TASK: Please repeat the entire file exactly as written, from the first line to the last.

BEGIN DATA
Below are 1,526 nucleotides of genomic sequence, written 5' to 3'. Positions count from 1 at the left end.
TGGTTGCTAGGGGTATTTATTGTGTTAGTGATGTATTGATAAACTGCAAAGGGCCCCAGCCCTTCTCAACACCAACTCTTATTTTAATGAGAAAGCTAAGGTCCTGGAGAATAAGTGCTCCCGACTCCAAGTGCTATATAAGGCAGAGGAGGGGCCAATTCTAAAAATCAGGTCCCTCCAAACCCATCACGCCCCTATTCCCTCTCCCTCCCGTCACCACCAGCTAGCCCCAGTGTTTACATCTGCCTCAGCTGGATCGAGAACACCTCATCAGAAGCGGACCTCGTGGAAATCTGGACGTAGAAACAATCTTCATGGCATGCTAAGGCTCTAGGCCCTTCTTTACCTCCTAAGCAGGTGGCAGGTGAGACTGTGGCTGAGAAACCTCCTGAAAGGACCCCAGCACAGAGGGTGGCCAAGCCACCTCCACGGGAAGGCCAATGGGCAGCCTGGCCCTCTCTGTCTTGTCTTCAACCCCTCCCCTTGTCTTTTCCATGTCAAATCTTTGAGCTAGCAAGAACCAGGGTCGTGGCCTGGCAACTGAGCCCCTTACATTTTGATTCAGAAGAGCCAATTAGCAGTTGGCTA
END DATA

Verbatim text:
Below are 1,526 nucleotides of genomic sequence, written 5' to 3'. Positions count from 1 at the left end.
TGGTTGCTAGGGGTATTTATTGTGTTAGTGATGTATTGATAAACTGCAAAGGGCCCCAGCCCTTCTCAACACCAACTCTTATTTTAATGAGAAAGCTAAGGTCCTGGAGAATAAGTGCTCCCGACTCCAAGTGCTATATAAGGCAGAGGAGGGGCCAATTCTAAAAATCAGGTCCCTCCAAACCCATCACGCCCCTATTCCCTCTCCCTCCCGTCACCACCAGCTAGCCCCAGTGTTTACATCTGCCTCAGCTGGATCGAGAACACCTCATCAGAAGCGGACCTCGTGGAAATCTGGACGTAGAAACAATCTTCATGGCATGCTAAGGCTCTAGGCCCTTCTTTACCTCCTAAGCAGGTGGCAGGTGAGACTGTGGCTGAGAAACCTCCTGAAAGGACCCCAGCACAGAGGGTGGCCAAGCCACCTCCACGGGAAGGCCAATGGGCAGCCTGGCCCTCTCTGTCTTGTCTTCAACCCCTCCCCTTGTCTTTTCCATGTCAAATCTTTGAGCTAGCAAGAACCAGGGTCGTGGCCTGGCAACTGAGCCCCTTACATTTTGATTCAGAAGAGCCAATTAGCAGTTGGCTA